Many of these criticisms are often answered by someone noting how easy it is to read the NIV. It is true that the NIV has a sentence structure that flows easily. With its translation of the writer’s thoughts instead of having to give an exacting word for word translation it often does read very nicely. Yet we must learn that readability is not the chief criteria for selecting a Bible translation! What good is it to be able to read what is incorrect easily? When it comes to the Word of God are we not willing to work a little, study a little, try a little harder, so that we may hear what God really said? Of course we all want a read-able Bible. This is why we select an English translation. Most of us don’t read biblical Greek! But what we should desire more than just an easy to read Bible is a Bible that is accurate to the original language manuscripts. Accuracy matters most something the translators of the NIV don’t seem to have understood.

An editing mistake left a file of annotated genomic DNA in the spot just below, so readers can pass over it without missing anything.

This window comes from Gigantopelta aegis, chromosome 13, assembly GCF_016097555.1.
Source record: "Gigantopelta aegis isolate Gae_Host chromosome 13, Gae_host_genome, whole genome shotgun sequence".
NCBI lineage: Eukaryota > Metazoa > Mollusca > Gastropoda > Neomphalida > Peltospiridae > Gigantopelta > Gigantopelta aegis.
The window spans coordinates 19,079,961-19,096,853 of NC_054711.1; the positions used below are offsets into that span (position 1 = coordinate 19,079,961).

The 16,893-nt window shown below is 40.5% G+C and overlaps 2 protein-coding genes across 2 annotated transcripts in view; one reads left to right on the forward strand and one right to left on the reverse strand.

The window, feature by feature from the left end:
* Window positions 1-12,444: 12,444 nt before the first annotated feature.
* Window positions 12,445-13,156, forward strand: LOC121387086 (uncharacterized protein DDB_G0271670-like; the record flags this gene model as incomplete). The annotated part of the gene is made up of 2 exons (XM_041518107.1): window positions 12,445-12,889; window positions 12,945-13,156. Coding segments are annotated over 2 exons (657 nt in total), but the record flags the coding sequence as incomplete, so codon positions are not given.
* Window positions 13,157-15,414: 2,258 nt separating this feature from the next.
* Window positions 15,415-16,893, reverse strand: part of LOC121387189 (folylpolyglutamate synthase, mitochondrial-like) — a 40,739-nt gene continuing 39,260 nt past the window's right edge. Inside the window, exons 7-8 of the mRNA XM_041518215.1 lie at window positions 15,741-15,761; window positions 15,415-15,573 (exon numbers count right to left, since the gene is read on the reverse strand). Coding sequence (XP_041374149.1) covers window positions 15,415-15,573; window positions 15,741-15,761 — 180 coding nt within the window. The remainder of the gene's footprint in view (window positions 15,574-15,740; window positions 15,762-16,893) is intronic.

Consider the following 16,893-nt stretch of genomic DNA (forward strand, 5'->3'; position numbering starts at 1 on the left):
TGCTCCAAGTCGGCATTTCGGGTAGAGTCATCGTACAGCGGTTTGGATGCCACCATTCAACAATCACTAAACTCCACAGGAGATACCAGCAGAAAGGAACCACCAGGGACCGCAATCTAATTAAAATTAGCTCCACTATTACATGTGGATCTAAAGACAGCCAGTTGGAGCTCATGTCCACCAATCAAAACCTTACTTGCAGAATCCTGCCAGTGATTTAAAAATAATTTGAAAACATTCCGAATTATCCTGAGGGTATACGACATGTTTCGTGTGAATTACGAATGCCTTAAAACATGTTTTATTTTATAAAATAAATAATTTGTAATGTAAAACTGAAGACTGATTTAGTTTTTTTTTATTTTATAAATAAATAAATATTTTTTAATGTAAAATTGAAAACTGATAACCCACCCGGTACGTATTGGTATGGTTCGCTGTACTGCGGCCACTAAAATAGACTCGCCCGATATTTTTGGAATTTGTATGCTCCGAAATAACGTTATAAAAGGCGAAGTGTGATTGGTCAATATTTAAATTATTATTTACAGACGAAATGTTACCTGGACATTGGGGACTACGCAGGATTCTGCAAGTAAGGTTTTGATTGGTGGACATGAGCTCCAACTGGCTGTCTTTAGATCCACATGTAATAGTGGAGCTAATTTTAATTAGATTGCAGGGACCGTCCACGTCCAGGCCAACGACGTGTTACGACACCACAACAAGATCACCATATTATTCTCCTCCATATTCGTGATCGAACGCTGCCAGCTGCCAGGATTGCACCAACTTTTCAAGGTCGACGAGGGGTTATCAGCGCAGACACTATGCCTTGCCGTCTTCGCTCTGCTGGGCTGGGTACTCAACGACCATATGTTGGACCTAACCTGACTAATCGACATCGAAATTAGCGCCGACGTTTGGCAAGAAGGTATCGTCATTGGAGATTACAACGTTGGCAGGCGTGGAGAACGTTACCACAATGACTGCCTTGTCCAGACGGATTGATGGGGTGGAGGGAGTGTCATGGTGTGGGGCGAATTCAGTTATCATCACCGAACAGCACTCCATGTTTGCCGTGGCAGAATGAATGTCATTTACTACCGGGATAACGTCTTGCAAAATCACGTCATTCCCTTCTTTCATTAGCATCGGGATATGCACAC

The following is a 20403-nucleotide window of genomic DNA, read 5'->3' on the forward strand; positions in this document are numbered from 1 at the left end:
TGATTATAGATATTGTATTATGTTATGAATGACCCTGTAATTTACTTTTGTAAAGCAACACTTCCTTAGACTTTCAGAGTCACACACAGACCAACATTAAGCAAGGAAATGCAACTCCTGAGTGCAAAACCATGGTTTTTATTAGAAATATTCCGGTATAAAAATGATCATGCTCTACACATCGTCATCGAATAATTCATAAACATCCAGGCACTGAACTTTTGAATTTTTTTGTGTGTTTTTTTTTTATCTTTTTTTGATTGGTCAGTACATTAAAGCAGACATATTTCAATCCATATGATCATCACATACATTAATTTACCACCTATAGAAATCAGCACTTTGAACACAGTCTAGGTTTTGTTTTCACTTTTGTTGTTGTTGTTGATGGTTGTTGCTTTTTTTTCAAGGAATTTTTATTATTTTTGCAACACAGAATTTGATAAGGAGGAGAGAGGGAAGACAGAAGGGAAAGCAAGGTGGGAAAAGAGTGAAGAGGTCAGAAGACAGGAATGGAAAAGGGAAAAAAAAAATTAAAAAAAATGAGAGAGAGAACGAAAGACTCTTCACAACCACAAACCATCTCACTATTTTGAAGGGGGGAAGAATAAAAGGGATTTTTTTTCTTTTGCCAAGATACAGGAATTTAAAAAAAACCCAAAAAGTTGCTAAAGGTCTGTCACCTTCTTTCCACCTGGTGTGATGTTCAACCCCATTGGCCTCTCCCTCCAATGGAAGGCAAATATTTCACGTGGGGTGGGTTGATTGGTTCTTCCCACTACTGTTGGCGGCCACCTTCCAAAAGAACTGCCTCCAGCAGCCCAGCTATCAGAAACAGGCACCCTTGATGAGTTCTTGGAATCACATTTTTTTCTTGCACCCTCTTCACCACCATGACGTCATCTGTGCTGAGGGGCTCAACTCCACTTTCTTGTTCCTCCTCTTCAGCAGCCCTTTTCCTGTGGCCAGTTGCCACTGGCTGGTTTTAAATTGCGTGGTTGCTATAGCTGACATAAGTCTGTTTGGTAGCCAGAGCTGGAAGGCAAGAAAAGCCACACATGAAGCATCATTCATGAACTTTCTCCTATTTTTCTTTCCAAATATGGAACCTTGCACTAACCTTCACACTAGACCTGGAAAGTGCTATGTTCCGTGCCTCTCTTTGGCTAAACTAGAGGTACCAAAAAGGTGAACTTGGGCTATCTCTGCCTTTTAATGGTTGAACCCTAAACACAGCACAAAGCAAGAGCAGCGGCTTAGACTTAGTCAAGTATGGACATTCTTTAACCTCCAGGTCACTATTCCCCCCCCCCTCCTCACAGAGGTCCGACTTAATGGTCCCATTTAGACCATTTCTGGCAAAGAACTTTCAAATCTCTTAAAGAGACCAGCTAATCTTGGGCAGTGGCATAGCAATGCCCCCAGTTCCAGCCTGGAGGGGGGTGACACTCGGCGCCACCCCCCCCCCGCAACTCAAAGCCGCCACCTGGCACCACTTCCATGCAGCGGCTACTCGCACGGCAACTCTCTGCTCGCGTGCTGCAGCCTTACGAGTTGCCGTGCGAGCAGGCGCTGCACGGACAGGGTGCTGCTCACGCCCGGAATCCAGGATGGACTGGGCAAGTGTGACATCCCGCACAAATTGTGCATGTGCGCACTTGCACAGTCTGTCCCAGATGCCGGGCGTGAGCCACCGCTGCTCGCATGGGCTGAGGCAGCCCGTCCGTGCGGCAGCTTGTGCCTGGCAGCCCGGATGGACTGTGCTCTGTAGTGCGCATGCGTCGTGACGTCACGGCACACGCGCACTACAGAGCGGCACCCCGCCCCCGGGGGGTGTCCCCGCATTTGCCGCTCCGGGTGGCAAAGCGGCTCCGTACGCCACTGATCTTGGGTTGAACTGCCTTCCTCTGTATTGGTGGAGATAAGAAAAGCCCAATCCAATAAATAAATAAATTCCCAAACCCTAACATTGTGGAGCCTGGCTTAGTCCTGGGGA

My criticism of select verses from the NIV in times past may have given the impression that except for a verse here or there the NIV is a pretty good translation. That is not correct. The NIV’s translation philosophy and its loose and inaccurate translations make it less than ideal for Bible students. Instead of pointing to a verse with Calvinism tinting it as I did in the past I want to look at bigger issues that impugn the entire work of the NIV translation team. Yes, a person can read the NIV and learn how to be saved from it. Yet I do not believe it is the best choice for the Bible student who wants to hear the very voice of God as expressed in Scripture in the clearest and most accurate form possible. If it were the only option we had we would do the best we could with it but with better translations so readily available (the NKJB, NASB, ESV) let us use these and free ourselves from all the troubles the NIV has.